“We need to focus on the behaviours, not the ethnicity,” Football Australia CEO James Johnson stated in his interview with Ray Hadley. To remove spectator violence from all levels of the football pyramid we need to do exactly this. To villainize supporters based on the heritage of the club they support is to ignore the very real dangers of anti-social behaviour that is fuelled by far greater animosity than the name on their badge. Hadley misses this point completely and seems to believe that if the club had an anglicised name then the spectator violence wouldn’t have happened. The evidence shows this is objectively wrong and drawing upon ethnicity is simply a media narrative that damages the clubs and the footballing industry. The NSL, the precursor to the A-league, was severely damaged and ultimately destroyed by this stigma being attached by the media.

Hadley’s and 2GB’s attempted stitch-up of Johnson shouldn’t be a surprise. Football within Australia has a long history of being some sort of ethnic boogeyman, with the foreigner with the strange name being an easy target for disdain. While the FA has made it clear it won’t tolerate this behaviour from spectators, fans, and club officials, it has also taken the correct stance in deciding to punish those who do wrong based solely on their behaviour. While the violent brawl was unacceptable, and those involved need to be heavily punished with bans as Football Australia intends to do, it isn’t unheard of in the slightest. These issues aren’t self-contained to football or ethnically named clubs and are instead just a symptom of a much larger illness in Australian sporting culture. To ignore the violence that continues to permeate with Australian sport in an attempt to blame a policy that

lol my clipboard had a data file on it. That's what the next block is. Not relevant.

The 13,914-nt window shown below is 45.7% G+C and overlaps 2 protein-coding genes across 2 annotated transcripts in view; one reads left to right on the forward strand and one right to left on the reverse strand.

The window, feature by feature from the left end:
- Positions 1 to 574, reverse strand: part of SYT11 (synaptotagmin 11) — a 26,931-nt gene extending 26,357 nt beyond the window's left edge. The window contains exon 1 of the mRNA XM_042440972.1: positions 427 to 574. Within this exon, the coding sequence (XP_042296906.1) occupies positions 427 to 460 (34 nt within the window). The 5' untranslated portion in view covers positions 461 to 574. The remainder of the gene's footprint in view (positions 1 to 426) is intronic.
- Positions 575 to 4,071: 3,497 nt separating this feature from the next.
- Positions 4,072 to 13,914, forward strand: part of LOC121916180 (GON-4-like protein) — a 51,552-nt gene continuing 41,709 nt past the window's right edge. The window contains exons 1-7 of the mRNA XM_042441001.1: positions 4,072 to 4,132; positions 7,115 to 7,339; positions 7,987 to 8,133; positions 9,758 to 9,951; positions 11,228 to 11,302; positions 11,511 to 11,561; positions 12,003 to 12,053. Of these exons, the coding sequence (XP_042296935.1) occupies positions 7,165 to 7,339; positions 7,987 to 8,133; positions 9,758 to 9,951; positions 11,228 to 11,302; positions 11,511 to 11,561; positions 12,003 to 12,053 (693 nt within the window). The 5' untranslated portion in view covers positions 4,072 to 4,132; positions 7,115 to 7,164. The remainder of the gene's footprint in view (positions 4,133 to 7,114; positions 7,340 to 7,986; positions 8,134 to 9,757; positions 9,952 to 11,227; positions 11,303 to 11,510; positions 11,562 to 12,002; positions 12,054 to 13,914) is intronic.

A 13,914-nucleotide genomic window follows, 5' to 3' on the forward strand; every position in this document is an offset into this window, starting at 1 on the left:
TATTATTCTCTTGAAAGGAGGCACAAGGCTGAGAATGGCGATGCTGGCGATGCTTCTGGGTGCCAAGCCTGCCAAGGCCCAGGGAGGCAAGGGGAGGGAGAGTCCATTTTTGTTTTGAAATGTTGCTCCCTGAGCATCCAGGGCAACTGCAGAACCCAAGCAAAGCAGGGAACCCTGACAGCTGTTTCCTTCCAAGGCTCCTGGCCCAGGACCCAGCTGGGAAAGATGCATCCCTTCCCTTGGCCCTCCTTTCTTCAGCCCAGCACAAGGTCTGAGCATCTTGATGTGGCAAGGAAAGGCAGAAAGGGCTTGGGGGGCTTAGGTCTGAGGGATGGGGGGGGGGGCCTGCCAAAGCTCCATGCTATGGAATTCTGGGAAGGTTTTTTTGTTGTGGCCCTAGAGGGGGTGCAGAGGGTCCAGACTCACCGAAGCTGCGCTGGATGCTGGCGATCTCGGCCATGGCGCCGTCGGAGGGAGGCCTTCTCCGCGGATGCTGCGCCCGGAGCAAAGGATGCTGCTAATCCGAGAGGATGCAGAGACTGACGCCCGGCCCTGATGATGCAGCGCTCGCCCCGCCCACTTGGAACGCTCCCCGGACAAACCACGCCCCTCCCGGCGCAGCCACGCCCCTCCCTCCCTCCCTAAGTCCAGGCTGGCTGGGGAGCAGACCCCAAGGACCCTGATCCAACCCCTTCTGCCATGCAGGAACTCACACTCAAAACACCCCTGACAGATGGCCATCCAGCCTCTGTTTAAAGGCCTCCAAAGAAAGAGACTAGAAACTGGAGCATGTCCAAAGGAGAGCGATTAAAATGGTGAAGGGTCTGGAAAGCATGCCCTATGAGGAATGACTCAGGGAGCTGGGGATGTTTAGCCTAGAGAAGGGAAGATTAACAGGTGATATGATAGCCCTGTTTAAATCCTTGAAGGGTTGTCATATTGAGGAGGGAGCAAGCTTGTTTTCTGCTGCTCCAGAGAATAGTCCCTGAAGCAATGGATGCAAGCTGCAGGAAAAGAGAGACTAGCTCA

contributes little to the issue will only allow the real causes to remain unchecked.

Signify technology lights up sporting clubs safely 

Signify is the world leader in lighting innovation for professionals, customers and lighting for the Internet of Things. 

Signify is the world leader in lighting innovation, providing their service for professionals, customers and lighting for the Internet of Things. 

Holding a strong presence worldwide, Signify can be found in over 70 countries, featuring approximately 38,000 employees.  

Their energy efficient lighting products, systems and services gives customers a more superior quality of light, which makes theirs and other people’s lives safer and more comfortable, leading onto businesses becoming more productive and cities more liveable. 

As parts of the world still continue to deal with the COVID-19 pandemic, Signify can help reduce the risk of viruses and bacteria spreading, especially in large indoor gatherings. It’s their Ultraviolet-C disinfection lighting that has been implemented for the first time at a UK professional sporting club. 

This technology can be found at The Stoop, home to English Gallagher Premiership Rugby Union Club Harlequins. The possibilities as endless for Signify, who can expand to the top four tiers of English football as more clubs can come on board. 

As a case study for how UV-C can be implemented at any team, Signify’s UV-C partner Powercor installed 11 UV-C disinfection upper air units in the Honours Bar of The Stoop. 

In an area that is normally reserved for Season Ticket Members, that section is currently utilised by the home team as their player’s dressing room. As the players are currently the ones to benefit from safety features due to restrictions in the UK, it is thought that once the fans do return to sporting venues, they will be within a more hygienic and safer atmosphere which will become the way forward. 

“Signify is a highly trusted partner and a leader in their field,” Harlequins Chief Executive Officer Laurie Dalrymple said. 

“We are proud to be the first professional sports team in the UK to use UV-C disinfection lighting technology, and we expect to see it widely utilised in future across the sports and events industry.”

Signify have added another layer of analysis for medical purposes as doctors look at ways to manage their players.

Signify’s UV-C disinfection lighting adds an additional layer of protection to the stringent testing and operational processes we have in place to protect the squad,” Harlequins’ Head of Medical Mike Lancaster said. 

“From a medical perspective, I am very satisfied with the way the technology has been tested in depth and fully proven.”